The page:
Cromwells Own

Cromwell, Oliver (1599-1658) (DNB00)
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During his early married life, Cromwell, like his father, was profoundly conscious of his responsibilities to his fellow men and concerned himself with affairs in his native Fenland , but he was also the victim of a spiritual and psychological struggle that perplexed his mind and damaged his health. He does not appear to have experienced conversion until he was nearly 30; later he described to a cousin how he had emerged from darkness into light. In his 30s Cromwell sold his freehold land and became a tenant on the estate of Henry Lawrence at St. Ives in Cambridgeshire.

Oliver Cromwell

Lawrence was planning at that time to emigrate to New England , and Cromwell was almost certainly planning to accompany him, but the plan failed. He had strong links with Puritan groups in London and Essex , and there is some evidence that he attended, and perhaps preached at, an underground conventicle. He believed that the individual Christian could establish direct contact with God through prayer and that the principal duty of the clergy was to inspire the laity by preaching.

He criticized the bishop in the House of Commons and was appointed a member of a committee to investigate other complaints against him. Cromwell, in fact, distrusted the whole hierarchy of the Church of England , though he was never opposed to a state church. He therefore advocated abolishing the institution of the episcopate and the banning of a set ritual as prescribed in The Book of Common Prayer. He believed that Christian congregations ought to be allowed to choose their own ministers, who should serve them by preaching and extemporaneous prayer.

In Parliament he bolstered his reputation as a religious hothead by promoting radical reform. Oliver Cromwell , born April 25, , Huntingdon, Huntingdonshire , England—died September 3, , London , English soldier and statesman, who led parliamentary forces in the English Civil Wars and was lord protector of England , Scotland , and Ireland —58 during the republican Commonwealth.

In religious matters, Oliver Cromwell, a Puritan , believed that individual Christians could establish direct contact with God through prayer and that congregations should choose their own ministers, whose principal duty was to inspire the laity by preaching. He distrusted the Church of England hierarchy and advocated abolishing the episcopate but was never opposed to a state church. Having restored political stability after the English Civil Wars , he contributed to the evolution of constitutional government and religious toleration.

A man of outstanding gifts and forceful character, he was one of the most remarkable rulers in modern European history. Although a convinced Calvinist , he believed deeply in the value of religious toleration. Robert Cromwell died when his son was 18, but his widow lived to the age of Oliver went to the local grammar school and then for a year attended Sidney Sussex College, Cambridge.

By her he was to have five sons and four daughters. During his early married life, Cromwell, like his father, was profoundly conscious of his responsibilities to his fellow men and concerned himself with affairs in his native Fenland , but he was also the victim of a spiritual and psychological struggle that perplexed his mind and damaged his health. He does not appear to have experienced conversion until he was nearly 30; later he described to a cousin how he had emerged from darkness into light. In his 30s Cromwell sold his freehold land and became a tenant on the estate of Henry Lawrence at St.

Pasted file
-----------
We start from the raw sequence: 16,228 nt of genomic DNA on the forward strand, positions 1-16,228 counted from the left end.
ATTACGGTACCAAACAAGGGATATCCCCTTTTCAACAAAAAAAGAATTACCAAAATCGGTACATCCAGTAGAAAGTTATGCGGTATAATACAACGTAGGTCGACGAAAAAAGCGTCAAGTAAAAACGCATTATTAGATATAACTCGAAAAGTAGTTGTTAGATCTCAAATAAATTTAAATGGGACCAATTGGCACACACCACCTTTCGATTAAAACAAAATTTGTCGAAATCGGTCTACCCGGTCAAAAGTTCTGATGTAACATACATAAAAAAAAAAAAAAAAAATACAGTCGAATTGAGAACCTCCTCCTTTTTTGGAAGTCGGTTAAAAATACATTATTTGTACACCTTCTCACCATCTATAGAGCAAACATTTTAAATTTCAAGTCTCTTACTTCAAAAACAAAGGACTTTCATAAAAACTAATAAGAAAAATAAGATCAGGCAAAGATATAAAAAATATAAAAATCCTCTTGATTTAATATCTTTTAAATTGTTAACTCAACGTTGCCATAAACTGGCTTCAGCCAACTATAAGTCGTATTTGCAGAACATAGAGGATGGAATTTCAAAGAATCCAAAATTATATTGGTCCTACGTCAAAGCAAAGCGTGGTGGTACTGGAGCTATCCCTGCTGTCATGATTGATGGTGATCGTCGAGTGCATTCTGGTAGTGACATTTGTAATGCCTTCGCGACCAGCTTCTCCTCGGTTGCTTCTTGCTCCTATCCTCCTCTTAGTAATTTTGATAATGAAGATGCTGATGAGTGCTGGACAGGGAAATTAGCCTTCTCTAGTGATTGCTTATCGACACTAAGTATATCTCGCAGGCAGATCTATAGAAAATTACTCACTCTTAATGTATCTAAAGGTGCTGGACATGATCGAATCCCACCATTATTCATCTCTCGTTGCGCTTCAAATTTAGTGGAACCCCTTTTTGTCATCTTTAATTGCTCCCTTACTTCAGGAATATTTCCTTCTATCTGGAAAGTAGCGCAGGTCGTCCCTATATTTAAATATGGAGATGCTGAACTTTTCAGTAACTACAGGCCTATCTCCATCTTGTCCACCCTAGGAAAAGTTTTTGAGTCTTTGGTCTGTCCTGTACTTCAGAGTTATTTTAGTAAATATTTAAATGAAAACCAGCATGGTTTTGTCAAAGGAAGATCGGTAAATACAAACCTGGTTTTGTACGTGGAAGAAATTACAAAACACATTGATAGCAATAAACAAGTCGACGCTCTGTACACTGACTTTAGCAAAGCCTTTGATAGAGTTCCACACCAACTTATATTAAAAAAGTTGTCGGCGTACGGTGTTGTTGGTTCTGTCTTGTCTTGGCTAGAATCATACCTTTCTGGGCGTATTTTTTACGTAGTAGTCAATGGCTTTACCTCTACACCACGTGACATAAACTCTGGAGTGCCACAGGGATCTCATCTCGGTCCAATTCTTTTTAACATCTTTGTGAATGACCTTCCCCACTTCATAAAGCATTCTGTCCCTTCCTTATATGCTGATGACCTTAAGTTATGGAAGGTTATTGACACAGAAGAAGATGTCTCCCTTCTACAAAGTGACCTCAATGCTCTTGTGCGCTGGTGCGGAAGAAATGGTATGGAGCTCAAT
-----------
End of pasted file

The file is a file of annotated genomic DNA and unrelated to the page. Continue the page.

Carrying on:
Ives in Cambridgeshire.

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Richard and his new wife lived with his in-laws at their seat at Hursley, not far from Winchester, and Richard became a Hampshire country gentleman, serving with his father-in-law as a JP for the county. Over the next ten years he and Dorothy had nine children, only four of whom survived into adulthood. While he had not been seen as a likely successor to his father under the elective Protectorship established by the Instrument of Government of December , the revised constitution of summer empowered and required Oliver Cromwell to nominate his successor and eyes began to turn to Richard.

During the last year of his life, Oliver did deliberately promote his eldest son, appointing Richard colonel of a Horse regiment, a member of the Council of State and a member of the newly-created second parliamentary House; he also resigned his position as Chancellor of Oxford in favour of Richard. Although doubts have been cast on the precise circumstances and sequence of events, it seems likely that during the last days of his life, Oliver did nominate Richard as his successor, orally if not in writing.

In practice, Richard succeeded his father as Lord Protector in September smoothly and without serious opposition. As Protector, Richard proved himself to be diligent and hard-working, capable of clear and effective speeches, and he was able for a time to charm and to defuse potential opponents. He waged a running battle to retain the command and loyalty of the army and in spring he went too far in allowing or supporting the anti-army elements within his single Protectorate Parliament to seek to reduce the size and independence of the army.